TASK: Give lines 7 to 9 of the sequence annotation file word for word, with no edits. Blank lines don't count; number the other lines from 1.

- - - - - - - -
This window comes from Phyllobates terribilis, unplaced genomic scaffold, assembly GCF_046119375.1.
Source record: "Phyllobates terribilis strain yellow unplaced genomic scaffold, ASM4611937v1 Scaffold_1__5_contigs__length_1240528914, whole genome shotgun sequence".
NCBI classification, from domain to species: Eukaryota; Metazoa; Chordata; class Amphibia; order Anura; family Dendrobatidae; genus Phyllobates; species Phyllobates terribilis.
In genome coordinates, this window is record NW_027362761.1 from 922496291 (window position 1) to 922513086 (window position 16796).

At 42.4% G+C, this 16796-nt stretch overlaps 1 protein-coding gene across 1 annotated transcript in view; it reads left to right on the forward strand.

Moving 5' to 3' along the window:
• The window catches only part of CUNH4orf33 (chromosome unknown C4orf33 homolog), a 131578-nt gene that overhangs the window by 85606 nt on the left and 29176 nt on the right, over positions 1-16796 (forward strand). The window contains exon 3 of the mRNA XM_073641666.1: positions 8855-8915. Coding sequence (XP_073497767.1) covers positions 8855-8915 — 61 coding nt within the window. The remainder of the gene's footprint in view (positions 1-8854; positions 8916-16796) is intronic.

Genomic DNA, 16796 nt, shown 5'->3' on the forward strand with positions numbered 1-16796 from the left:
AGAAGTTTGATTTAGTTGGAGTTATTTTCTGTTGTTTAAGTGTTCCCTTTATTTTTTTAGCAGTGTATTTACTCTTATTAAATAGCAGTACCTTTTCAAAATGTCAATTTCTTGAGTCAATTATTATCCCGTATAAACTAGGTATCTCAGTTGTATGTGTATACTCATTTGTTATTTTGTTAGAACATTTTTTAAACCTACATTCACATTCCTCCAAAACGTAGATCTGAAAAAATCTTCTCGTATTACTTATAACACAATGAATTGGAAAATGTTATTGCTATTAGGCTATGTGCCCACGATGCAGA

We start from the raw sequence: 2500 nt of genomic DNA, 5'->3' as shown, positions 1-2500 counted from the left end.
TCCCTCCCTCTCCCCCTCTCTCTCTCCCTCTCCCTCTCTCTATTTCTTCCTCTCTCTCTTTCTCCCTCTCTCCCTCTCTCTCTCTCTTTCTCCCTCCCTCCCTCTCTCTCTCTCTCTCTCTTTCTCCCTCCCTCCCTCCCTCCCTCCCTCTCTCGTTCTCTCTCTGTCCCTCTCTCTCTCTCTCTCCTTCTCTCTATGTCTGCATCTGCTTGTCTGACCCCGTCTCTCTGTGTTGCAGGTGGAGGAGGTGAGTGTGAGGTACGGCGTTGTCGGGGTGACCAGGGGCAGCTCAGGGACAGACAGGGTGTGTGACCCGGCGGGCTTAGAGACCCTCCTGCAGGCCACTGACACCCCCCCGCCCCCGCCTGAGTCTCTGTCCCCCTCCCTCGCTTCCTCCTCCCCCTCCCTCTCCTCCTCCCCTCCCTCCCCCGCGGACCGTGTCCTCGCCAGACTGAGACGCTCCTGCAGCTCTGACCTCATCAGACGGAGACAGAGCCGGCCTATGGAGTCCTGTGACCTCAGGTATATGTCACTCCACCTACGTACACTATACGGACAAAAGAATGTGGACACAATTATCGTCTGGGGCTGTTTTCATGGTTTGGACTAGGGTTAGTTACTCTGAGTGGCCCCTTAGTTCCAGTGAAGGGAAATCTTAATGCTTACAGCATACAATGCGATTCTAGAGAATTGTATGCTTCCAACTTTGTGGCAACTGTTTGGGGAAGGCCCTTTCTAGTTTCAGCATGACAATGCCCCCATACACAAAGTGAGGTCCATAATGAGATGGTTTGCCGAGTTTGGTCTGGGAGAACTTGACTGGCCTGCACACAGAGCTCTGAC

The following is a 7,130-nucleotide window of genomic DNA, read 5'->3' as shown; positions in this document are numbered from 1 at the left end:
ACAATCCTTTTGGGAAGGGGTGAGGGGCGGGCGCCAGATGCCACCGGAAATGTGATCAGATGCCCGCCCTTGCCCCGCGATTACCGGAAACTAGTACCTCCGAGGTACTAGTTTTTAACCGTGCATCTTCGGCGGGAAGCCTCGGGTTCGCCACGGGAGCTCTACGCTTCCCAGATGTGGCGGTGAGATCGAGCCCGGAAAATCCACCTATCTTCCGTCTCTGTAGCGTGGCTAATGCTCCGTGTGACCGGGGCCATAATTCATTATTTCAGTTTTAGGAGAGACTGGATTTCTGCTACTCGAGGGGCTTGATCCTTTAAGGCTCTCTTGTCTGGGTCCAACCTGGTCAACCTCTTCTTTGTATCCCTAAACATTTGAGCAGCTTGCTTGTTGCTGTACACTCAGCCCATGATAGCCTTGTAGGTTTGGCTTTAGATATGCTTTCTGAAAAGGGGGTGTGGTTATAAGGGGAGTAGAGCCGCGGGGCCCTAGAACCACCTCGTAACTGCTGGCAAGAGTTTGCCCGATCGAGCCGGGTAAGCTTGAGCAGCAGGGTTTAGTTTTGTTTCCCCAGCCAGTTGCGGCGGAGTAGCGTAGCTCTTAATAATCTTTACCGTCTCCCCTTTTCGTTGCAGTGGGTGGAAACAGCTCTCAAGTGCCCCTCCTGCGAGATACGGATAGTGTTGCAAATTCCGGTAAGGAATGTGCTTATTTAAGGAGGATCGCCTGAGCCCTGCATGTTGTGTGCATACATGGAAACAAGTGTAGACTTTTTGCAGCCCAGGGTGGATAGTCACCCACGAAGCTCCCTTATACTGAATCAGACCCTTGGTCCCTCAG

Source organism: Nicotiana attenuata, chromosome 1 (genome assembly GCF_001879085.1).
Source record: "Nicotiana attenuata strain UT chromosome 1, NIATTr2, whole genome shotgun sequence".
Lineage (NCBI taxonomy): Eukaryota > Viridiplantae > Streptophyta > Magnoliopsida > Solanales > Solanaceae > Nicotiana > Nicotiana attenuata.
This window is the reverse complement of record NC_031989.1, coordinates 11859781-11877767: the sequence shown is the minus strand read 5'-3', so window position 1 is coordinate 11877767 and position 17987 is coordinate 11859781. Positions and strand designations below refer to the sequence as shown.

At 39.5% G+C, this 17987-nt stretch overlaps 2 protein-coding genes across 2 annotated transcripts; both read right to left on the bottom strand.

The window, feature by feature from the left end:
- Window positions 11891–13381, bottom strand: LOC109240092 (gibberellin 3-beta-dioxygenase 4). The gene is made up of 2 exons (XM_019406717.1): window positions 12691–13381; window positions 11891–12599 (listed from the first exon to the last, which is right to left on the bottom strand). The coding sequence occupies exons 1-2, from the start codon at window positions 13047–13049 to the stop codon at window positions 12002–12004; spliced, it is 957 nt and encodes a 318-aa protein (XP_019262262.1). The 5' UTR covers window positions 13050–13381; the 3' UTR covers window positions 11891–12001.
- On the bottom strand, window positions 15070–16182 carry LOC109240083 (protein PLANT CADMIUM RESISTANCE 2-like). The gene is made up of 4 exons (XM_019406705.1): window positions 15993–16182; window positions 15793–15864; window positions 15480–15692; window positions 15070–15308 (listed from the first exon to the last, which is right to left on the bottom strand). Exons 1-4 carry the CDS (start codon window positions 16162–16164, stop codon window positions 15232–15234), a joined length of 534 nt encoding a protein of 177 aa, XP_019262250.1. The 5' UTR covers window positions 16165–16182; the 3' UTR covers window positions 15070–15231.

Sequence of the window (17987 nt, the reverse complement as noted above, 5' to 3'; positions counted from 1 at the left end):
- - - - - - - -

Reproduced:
• The window catches only part of CUNH4orf33 (chromosome unknown C4orf33 homolog), a 131578-nt gene that overhangs the window by 85606 nt on the left and 29176 nt on the right, over positions 1-16796 (forward strand). The window contains exon 3 of the mRNA XM_073641666.1: positions 8855-8915. Coding sequence (XP_073497767.1) covers positions 8855-8915 — 61 coding nt within the window. The remainder of the gene's footprint in view (positions 1-8854; positions 8916-16796) is intronic.

Genomic DNA, 16796 nt, shown 5'->3' on the forward strand with positions numbered 1-16796 from the left:
AGAAGTTTGATTTAGTTGGAGTTATTTTCTGTTGTTTAAGTGTTCCCTTTATTTTTTTAGCAGTGTATTTACTCTTATTAAATAGCAGTACCTTTTCAAAATGTCAATTTCTTGAGTCAATTATTATCCCGTATAAACTAGGTATCTCAGTTGTATGTGTATACTCATTTGTTATTTTGTTAGAACATTTTTTAAACCTACATTCACATTCCTCCAAAACGTAGATCTGAAAAAATCTTCTCGTATTACTTATAACACAATGAATTGGAAAATGTTATTGCTATTAGGCTATGTGCCCACGATGCAGA